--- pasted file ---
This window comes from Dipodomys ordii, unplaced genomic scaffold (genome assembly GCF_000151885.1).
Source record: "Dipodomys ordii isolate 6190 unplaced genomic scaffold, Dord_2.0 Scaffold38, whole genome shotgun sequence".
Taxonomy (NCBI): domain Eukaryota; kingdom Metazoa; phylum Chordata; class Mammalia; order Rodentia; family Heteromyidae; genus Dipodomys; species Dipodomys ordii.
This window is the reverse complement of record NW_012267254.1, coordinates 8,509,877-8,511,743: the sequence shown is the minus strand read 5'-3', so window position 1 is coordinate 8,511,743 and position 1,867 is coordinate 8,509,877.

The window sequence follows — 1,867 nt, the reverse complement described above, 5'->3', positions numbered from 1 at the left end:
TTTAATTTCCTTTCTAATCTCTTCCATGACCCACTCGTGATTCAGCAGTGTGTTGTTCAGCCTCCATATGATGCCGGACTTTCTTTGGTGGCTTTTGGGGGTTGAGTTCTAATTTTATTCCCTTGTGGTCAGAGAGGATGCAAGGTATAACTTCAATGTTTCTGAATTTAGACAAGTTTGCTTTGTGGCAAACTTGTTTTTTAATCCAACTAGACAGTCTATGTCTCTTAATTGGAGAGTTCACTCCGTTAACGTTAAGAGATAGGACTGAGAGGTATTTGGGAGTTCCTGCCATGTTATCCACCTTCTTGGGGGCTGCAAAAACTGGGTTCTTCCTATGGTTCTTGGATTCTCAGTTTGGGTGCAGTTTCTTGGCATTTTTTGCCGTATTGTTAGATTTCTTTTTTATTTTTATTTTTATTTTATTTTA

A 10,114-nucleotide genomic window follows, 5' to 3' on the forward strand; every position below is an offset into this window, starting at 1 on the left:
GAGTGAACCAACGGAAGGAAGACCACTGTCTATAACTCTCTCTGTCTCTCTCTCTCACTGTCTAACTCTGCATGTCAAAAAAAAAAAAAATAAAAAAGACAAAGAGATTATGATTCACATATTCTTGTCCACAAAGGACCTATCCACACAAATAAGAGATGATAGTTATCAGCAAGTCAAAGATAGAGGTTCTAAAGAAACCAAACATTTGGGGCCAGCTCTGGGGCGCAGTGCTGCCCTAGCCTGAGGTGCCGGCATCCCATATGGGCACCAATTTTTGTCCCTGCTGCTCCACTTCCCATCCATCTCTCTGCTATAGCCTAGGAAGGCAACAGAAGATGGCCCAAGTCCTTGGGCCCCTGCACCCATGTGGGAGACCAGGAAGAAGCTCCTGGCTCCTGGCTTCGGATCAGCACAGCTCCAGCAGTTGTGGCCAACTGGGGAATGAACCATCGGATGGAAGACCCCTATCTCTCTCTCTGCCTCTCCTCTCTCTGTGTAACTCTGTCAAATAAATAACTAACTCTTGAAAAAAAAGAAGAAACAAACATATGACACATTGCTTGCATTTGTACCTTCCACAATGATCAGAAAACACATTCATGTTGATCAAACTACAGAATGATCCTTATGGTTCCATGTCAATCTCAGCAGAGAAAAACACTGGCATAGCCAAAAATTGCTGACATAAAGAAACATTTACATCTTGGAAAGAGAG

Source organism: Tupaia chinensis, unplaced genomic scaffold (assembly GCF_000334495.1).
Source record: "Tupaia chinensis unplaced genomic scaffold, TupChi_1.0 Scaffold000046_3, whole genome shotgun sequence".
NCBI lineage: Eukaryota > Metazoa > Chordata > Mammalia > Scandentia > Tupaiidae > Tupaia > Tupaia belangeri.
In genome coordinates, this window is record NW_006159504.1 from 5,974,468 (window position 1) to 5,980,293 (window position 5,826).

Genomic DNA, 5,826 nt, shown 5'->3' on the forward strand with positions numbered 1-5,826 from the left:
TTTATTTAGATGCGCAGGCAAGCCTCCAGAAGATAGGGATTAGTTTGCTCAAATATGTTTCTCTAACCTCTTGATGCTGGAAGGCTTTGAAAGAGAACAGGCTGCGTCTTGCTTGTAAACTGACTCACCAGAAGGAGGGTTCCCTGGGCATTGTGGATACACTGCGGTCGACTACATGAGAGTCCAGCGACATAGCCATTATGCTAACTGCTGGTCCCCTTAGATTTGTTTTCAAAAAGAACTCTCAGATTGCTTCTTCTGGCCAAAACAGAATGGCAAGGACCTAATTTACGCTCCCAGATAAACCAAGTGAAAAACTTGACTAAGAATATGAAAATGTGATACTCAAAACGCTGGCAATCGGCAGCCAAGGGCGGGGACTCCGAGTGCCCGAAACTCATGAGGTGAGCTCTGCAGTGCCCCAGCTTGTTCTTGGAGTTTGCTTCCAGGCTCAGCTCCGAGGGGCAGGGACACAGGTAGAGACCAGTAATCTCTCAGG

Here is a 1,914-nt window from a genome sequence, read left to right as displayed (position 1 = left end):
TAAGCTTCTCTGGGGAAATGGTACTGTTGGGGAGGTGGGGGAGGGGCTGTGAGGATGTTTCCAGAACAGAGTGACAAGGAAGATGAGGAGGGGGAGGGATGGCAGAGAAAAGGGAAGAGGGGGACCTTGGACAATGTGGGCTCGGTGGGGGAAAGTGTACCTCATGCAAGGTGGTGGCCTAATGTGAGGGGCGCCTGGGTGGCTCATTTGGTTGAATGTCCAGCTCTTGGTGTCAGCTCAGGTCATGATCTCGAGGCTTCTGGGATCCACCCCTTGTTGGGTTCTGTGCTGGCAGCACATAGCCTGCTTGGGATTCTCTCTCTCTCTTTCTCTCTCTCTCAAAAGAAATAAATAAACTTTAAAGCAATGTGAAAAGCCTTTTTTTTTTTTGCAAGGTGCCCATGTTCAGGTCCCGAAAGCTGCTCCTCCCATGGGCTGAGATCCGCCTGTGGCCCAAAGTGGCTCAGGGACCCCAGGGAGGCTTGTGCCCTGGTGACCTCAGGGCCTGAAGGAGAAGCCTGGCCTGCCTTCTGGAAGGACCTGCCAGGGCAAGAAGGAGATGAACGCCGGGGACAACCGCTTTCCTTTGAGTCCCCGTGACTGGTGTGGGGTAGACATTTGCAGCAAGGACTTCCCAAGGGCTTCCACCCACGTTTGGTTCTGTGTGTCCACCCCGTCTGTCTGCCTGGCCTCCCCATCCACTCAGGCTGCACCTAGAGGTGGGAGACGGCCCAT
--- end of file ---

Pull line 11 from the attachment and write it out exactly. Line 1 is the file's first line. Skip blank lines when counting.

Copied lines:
NCBI lineage: Eukaryota > Metazoa > Chordata > Mammalia > Scandentia > Tupaiidae > Tupaia > Tupaia belangeri.